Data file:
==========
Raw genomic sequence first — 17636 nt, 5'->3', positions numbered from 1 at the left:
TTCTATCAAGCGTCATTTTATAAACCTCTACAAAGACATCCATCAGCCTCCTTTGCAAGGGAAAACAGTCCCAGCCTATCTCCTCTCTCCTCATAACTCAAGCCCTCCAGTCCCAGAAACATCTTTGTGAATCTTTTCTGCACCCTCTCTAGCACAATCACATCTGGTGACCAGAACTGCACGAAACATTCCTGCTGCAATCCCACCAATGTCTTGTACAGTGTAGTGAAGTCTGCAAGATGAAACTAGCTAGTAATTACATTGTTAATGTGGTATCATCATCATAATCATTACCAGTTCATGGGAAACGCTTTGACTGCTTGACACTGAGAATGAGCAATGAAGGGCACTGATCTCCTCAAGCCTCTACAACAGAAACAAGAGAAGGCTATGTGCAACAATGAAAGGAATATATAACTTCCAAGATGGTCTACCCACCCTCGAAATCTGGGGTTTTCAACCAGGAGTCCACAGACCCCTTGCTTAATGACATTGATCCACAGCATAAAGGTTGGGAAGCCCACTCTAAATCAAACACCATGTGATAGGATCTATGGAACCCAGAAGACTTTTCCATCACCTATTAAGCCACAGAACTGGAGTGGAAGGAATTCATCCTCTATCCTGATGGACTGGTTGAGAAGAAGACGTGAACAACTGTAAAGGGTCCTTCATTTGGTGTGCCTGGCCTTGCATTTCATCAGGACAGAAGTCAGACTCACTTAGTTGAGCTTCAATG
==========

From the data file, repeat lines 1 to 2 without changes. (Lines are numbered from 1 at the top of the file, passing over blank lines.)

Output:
Raw genomic sequence first — 17636 nt, 5'->3', positions numbered from 1 at the left:
TTCTATCAAGCGTCATTTTATAAACCTCTACAAAGACATCCATCAGCCTCCTTTGCAAGGGAAAACAGTCCCAGCCTATCTCCTCTCTCCTCATAACTCAAGCCCTCCAGTCCCAGAAACATCTTTGTGAATCTTTTCTGCACCCTCTCTAGCACAATCACATCTGGTGACCAGAACTGCACGAAACATTCCTGCTGCAATCCCACCAATGTCTTGTACAGTGTAGTGAAGTCTGCAAGATGAAACTAGCTAGTAATTACATTGTTAATGTGGTATCATCATCATAATCATTACCAGTTCATGGGAAACGCTTTGACTGCTTGACACTGAGAATGAGCAATGAAGGGCACTGATCTCCTCAAGCCTCTACAACAGAAACAAGAGAAGGCTATGTGCAACAATGAAAGGAATATATAACTTCCAAGATGGTCTACCCACCCTCGAAATCTGGGGTTTTCAACCAGGAGTCCACAGACCCCTTGCTTAATGACATTGATCCACAGCATAAAGGTTGGGAAGCCCACTCTAAATCAAACACCATGTGATAGGATCTATGGAACCCAGAAGACTTTTCCATCACCTATTAAGCCACAGAACTGGAGTGGAAGGAATTCATCCTCTATCCTGATGGACTGGTTGAGAAGAAGACGTGAACAACTGTAAAGGGTCCTTCATTTGGTGTGCCTGGCCTTGCATTTCATCAGGACAGAAGTCAGACTCACTTAGTTGAGCTTCAATG